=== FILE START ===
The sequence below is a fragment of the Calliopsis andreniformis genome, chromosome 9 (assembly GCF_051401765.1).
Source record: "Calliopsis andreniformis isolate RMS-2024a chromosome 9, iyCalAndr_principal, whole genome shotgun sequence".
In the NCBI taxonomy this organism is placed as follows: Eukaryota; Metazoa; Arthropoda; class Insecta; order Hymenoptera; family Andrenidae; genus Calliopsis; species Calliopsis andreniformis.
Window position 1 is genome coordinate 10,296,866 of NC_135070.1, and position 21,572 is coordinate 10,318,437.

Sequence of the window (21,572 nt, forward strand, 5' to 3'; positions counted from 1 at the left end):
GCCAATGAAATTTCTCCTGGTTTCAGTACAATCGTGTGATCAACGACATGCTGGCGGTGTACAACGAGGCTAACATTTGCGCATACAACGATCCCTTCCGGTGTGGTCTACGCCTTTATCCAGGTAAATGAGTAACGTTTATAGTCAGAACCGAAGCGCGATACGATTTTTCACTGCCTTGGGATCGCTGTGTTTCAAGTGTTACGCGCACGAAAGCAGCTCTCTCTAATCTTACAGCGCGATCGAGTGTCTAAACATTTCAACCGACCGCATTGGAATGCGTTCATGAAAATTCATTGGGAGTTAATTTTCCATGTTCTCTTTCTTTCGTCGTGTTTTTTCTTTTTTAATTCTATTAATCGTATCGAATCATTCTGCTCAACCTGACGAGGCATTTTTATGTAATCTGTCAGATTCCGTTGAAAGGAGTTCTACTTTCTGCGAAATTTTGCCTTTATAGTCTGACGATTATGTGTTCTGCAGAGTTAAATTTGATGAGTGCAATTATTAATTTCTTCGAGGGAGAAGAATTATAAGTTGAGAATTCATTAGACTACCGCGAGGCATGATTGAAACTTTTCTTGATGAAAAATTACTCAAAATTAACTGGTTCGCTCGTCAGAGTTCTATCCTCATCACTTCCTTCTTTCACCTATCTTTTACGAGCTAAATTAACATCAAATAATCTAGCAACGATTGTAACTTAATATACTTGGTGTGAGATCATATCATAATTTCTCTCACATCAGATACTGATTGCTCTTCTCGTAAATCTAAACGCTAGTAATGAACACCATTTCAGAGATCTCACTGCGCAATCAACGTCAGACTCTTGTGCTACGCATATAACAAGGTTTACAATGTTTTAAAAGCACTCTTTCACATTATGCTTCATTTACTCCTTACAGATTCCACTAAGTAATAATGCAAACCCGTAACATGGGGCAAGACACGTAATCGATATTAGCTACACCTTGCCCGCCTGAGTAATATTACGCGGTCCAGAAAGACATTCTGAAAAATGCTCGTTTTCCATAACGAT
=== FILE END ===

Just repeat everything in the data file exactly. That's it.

The sequence below is a fragment of the Calliopsis andreniformis genome, chromosome 9 (assembly GCF_051401765.1).
Source record: "Calliopsis andreniformis isolate RMS-2024a chromosome 9, iyCalAndr_principal, whole genome shotgun sequence".
In the NCBI taxonomy this organism is placed as follows: Eukaryota; Metazoa; Arthropoda; class Insecta; order Hymenoptera; family Andrenidae; genus Calliopsis; species Calliopsis andreniformis.
Window position 1 is genome coordinate 10,296,866 of NC_135070.1, and position 21,572 is coordinate 10,318,437.

Sequence of the window (21,572 nt, forward strand, 5' to 3'; positions counted from 1 at the left end):
GCCAATGAAATTTCTCCTGGTTTCAGTACAATCGTGTGATCAACGACATGCTGGCGGTGTACAACGAGGCTAACATTTGCGCATACAACGATCCCTTCCGGTGTGGTCTACGCCTTTATCCAGGTAAATGAGTAACGTTTATAGTCAGAACCGAAGCGCGATACGATTTTTCACTGCCTTGGGATCGCTGTGTTTCAAGTGTTACGCGCACGAAAGCAGCTCTCTCTAATCTTACAGCGCGATCGAGTGTCTAAACATTTCAACCGACCGCATTGGAATGCGTTCATGAAAATTCATTGGGAGTTAATTTTCCATGTTCTCTTTCTTTCGTCGTGTTTTTTCTTTTTTAATTCTATTAATCGTATCGAATCATTCTGCTCAACCTGACGAGGCATTTTTATGTAATCTGTCAGATTCCGTTGAAAGGAGTTCTACTTTCTGCGAAATTTTGCCTTTATAGTCTGACGATTATGTGTTCTGCAGAGTTAAATTTGATGAGTGCAATTATTAATTTCTTCGAGGGAGAAGAATTATAAGTTGAGAATTCATTAGACTACCGCGAGGCATGATTGAAACTTTTCTTGATGAAAAATTACTCAAAATTAACTGGTTCGCTCGTCAGAGTTCTATCCTCATCACTTCCTTCTTTCACCTATCTTTTACGAGCTAAATTAACATCAAATAATCTAGCAACGATTGTAACTTAATATACTTGGTGTGAGATCATATCATAATTTCTCTCACATCAGATACTGATTGCTCTTCTCGTAAATCTAAACGCTAGTAATGAACACCATTTCAGAGATCTCACTGCGCAATCAACGTCAGACTCTTGTGCTACGCATATAACAAGGTTTACAATGTTTTAAAAGCACTCTTTCACATTATGCTTCATTTACTCCTTACAGATTCCACTAAGTAATAATGCAAACCCGTAACATGGGGCAAGACACGTAATCGATATTAGCTACACCTTGCCCGCCTGAGTAATATTACGCGGTCCAGAAAGACATTCTGAAAAATGCTCGTTTTCCATAACGAT